The working hypothesis that was proposed for the transacylation mechanism takes into account the implications of histidine involvement and the apparently anomalous formation of a covalent bond between the reactant ligand and the antibody. Since no covalent mechanism is suggested by the phosphonate ester, the observed mechanism could represent a deviation from the expected mechanistic pathway which is a result of the particular choice of substrate used to study the activity. The catalytic role of histidine as a nucleophile in the transacylation would allude to the nucleophilic/acid-base catalytic duality observed for imidazole [Bender et al., The Bioorganic Chemistry of Enzymatic Catalysis, p. 150, (Wiley, New York, 1984)]. For imidazole that mechanistic choice is determined by the basicity of the leaving group in the transacylation. In the context of an active site, where the imidazole is provided by the protein structure, this mechanistic alternative would be manifested as covalent or non-covalent catalysis by the enzyme. Demonstrating this required the modification of the ester substrate to change the basicity of the phenolate expelled in the reaction (the leaving group), while retaining the structural analogy correct for binding.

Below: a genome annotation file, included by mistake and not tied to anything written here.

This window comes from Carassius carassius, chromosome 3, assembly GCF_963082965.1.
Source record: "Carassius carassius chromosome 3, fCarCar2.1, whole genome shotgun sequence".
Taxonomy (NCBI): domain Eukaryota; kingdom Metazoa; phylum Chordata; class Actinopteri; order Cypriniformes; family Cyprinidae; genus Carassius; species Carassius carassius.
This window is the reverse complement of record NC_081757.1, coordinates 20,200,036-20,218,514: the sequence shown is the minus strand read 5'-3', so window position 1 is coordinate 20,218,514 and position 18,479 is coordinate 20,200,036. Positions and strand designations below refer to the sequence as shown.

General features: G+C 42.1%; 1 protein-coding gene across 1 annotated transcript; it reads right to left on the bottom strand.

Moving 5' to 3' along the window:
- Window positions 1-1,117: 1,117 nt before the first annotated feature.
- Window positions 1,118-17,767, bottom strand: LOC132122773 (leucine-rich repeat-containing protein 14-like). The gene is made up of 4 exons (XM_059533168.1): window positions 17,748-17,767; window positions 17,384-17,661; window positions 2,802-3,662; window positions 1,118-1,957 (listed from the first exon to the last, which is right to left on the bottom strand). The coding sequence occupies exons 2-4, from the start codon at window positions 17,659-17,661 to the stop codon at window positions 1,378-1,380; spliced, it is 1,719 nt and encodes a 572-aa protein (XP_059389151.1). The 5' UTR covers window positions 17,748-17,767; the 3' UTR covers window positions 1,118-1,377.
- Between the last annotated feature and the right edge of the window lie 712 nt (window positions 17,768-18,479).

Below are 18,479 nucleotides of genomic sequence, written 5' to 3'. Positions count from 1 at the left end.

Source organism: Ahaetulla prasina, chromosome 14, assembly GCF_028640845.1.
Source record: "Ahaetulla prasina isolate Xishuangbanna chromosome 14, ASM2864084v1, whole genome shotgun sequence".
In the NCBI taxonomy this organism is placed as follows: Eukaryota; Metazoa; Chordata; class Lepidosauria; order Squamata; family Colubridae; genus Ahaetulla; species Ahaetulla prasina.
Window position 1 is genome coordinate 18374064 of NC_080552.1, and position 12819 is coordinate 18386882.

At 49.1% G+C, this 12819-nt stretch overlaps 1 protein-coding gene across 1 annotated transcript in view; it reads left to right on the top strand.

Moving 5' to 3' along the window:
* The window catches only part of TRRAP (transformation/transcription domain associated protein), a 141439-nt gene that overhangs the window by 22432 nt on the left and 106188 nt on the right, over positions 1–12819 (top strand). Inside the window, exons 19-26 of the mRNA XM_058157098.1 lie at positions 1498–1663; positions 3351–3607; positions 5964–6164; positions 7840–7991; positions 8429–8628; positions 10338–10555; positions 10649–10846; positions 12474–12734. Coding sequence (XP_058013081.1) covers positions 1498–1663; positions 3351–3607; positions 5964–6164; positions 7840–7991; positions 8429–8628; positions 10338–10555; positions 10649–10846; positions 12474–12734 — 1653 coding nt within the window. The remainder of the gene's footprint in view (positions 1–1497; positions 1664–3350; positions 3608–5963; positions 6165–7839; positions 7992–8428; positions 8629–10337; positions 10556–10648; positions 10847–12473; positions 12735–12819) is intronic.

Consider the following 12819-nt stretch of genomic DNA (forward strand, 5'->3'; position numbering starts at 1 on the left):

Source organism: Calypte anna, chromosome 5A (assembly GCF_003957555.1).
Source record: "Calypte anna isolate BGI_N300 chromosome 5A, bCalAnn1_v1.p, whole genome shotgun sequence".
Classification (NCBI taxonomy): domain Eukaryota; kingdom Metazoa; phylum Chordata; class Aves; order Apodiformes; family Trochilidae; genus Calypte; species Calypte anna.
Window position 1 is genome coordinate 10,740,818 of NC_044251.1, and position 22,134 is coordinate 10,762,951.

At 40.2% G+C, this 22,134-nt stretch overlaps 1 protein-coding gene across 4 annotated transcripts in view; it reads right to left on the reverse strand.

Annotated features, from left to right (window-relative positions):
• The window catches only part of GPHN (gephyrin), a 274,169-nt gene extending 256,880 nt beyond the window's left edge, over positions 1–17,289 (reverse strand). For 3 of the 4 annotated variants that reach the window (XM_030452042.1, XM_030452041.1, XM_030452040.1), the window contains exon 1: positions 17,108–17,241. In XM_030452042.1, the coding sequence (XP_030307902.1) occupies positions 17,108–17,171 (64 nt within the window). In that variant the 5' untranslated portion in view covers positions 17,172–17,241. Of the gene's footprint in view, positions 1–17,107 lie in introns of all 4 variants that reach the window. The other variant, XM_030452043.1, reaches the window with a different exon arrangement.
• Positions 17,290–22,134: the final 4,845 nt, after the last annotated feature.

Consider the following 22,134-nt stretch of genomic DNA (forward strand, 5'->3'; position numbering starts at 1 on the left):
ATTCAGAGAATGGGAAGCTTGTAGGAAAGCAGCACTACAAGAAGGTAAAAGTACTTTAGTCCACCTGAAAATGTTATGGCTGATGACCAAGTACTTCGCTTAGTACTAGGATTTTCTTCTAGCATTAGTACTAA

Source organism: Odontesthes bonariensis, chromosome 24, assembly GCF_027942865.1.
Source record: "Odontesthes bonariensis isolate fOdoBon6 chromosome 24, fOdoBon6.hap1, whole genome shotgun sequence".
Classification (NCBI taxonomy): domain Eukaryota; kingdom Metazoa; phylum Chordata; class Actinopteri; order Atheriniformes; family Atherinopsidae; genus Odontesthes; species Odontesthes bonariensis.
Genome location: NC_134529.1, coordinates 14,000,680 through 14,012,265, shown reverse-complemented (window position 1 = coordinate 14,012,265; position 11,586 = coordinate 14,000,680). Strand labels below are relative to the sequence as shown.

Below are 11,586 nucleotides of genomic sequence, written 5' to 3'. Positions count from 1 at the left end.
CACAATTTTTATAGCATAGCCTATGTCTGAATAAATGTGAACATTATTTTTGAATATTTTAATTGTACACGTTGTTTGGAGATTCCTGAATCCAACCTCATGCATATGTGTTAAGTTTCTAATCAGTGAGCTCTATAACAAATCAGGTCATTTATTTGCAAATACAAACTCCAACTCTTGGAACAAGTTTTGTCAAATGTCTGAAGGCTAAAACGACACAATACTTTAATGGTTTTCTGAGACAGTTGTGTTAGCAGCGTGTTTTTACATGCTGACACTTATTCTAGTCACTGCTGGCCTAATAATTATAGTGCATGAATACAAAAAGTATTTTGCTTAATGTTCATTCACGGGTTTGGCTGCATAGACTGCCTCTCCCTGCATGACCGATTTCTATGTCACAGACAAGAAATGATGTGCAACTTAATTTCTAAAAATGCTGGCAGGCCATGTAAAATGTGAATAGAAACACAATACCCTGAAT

The leaving group structure suggested by the analog-ligand (or hapten) is the disubstituted phenolic ring with an abbreviated para-substituent to occupy the site of the coupling appendage. The acetamide group was used to replace this linkage in the free haptenic analog-ligand inhibitors (Compounds 1i and 3i). The analogous reactant ligand substrate would have the 2-picolinylcarboxamidomethyl-4-acetamidophenol as the alcohol portion of the ester.
As a first trial, the ester of 4-acetamidophenol (Compound 7), which is analogous to the phosphonate (Compound 1i), was prepared. The absence of the structurally significant ortho-substituent might diminish the binding potential of the ester, but should not drastically affect the chemical reactivity of the ester bond. The difference in binding may be assessed by comparing the inhibition constants of the phosphonate (Compounds 1i or 3i), which differ by this structural unit. As indicated in Section X(A), the inhibition constants for the two inhibitors (Compounds 1i and 3i) were estimated at 100 nM and 35 nM, respectively, in the stoichiometric reaction with Compound 5. In the catalytic reaction observed with (Compound 7), these compounds have inhibition constants ki of 0.80 micromolar and 0.16 micromolar, respectively. A binding contribution of perhaps an order of magnitude is due to this structure.